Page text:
Pinto Creek was listed as impaired in 1988 for exceeding surface water standards for copper, which can be detrimental to aquatic wildlife. In 2001, the U.S. Environmental Protection Agency completed the first phase of a two-phase study to identify possible causes of the contamination. ADEQ is currently developing the second phase.

The study, known as a Total Maximum Daily Load analysis, is a process that examines the physical and chemical characteristics of a stream to gain a better understanding of water quality and potential pollutant sources. This process will ultimately determine the maximum amount of copper the stream can withstand while still maintaining surface water quality, and developing a plan to keep copper levels in check.

The meeting is scheduled for Monday, Dec. 15, 2003 at 7 p.m. at the BHP Copper, Pinto Valley Mine Training Facility.

For more information, contact Susan Craig of ADEQ at (602) 771-4509 or, toll free in Arizona, (800) 234-5677, Ext. 771-4509.

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ADEQ Program Reduces Compliance Costs for Small, Rural Water Systems

PHOENIX (Dec. 3, 2003)-- The Arizona Department of Environmental Quality has awarded a contract to MWH Laboratories of Monrovia, Calif., to assist Arizona's small and rural public water systems in meeting their compliance requirements under Safe Drinking Water Act.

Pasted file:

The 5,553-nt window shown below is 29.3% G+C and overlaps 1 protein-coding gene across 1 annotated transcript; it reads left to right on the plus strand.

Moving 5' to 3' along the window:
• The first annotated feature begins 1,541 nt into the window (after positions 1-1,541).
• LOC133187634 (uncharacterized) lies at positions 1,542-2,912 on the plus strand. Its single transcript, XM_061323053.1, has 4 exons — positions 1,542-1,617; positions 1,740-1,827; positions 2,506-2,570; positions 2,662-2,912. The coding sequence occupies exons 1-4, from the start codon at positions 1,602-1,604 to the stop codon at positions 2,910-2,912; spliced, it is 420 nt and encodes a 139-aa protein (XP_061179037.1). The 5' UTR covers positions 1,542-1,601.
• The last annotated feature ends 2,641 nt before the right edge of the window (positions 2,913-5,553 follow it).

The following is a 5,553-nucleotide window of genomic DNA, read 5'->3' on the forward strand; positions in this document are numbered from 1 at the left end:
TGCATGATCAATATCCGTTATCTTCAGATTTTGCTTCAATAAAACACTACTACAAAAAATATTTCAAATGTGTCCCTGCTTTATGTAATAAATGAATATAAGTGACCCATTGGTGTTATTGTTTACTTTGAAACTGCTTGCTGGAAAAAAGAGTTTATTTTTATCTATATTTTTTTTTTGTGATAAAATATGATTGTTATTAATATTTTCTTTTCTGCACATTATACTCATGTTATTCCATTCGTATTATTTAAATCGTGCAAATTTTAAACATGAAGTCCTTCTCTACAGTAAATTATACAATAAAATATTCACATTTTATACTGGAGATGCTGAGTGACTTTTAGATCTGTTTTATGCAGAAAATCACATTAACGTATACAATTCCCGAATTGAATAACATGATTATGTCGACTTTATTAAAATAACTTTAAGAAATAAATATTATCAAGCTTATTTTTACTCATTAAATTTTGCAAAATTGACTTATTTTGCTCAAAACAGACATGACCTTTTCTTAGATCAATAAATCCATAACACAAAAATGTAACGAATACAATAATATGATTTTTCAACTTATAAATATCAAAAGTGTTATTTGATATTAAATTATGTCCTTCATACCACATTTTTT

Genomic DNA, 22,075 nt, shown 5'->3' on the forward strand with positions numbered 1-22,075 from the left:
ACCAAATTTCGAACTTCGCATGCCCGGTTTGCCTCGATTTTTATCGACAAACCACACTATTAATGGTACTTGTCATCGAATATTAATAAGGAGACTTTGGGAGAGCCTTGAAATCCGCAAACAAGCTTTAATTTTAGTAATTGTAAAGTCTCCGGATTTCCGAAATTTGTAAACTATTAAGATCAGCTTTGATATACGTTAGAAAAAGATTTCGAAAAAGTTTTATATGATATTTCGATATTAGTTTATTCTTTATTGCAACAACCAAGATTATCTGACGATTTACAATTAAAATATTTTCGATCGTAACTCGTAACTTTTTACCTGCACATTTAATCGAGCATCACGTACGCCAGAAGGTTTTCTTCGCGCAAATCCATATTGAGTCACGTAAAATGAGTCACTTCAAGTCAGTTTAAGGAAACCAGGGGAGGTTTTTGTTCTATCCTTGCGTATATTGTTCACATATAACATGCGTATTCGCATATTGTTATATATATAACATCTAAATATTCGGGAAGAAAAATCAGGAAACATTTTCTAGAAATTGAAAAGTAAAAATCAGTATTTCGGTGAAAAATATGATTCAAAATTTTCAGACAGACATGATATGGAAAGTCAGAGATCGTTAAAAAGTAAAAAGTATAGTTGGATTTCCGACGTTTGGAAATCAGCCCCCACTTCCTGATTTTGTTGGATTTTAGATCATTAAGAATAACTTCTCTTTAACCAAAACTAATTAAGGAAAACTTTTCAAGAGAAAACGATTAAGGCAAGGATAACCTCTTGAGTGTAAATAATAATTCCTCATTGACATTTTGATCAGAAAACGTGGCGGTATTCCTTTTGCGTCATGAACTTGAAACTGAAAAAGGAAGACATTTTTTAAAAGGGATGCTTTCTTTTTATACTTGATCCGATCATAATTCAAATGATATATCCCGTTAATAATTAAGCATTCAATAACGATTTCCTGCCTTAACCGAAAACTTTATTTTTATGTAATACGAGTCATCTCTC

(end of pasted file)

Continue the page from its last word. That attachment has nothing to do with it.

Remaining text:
Under terms of the one-year contract, valued at more than $590,000, MWH will collect and analyze water samples from drinking water systems to ensure they meet water quality standards. The service is paid for by the water companies to ADEQ, which monitors contract performance and water quality reports.

Increased competition for the contract this year resulted in a significant savings compared with 2003, savings that are passed along to the water systems that participate in the program.

ADEQ's Monitoring Assistance Program was started in 1999 to help small public water systems deal with the increasing sophistication and frequency of monitoring requirements. Since that time, the program has helped the 878 participating water systems comply with safe drinking water standards and identified systems that need improvement.

"The Monitoring Assistance Program has been very successful in reducing the costs of compliance for Arizona's small and rural water systems," said ADEQ Director Steve Owens. "By combining the purchasing power of these small systems, we are able to help them receive the same services at a 60 percent discount. Most important, this program ensures that residents statewide are being served safe drinking water."

Owens said sound management has enabled the department to keep the contract administration costs consistently under budget.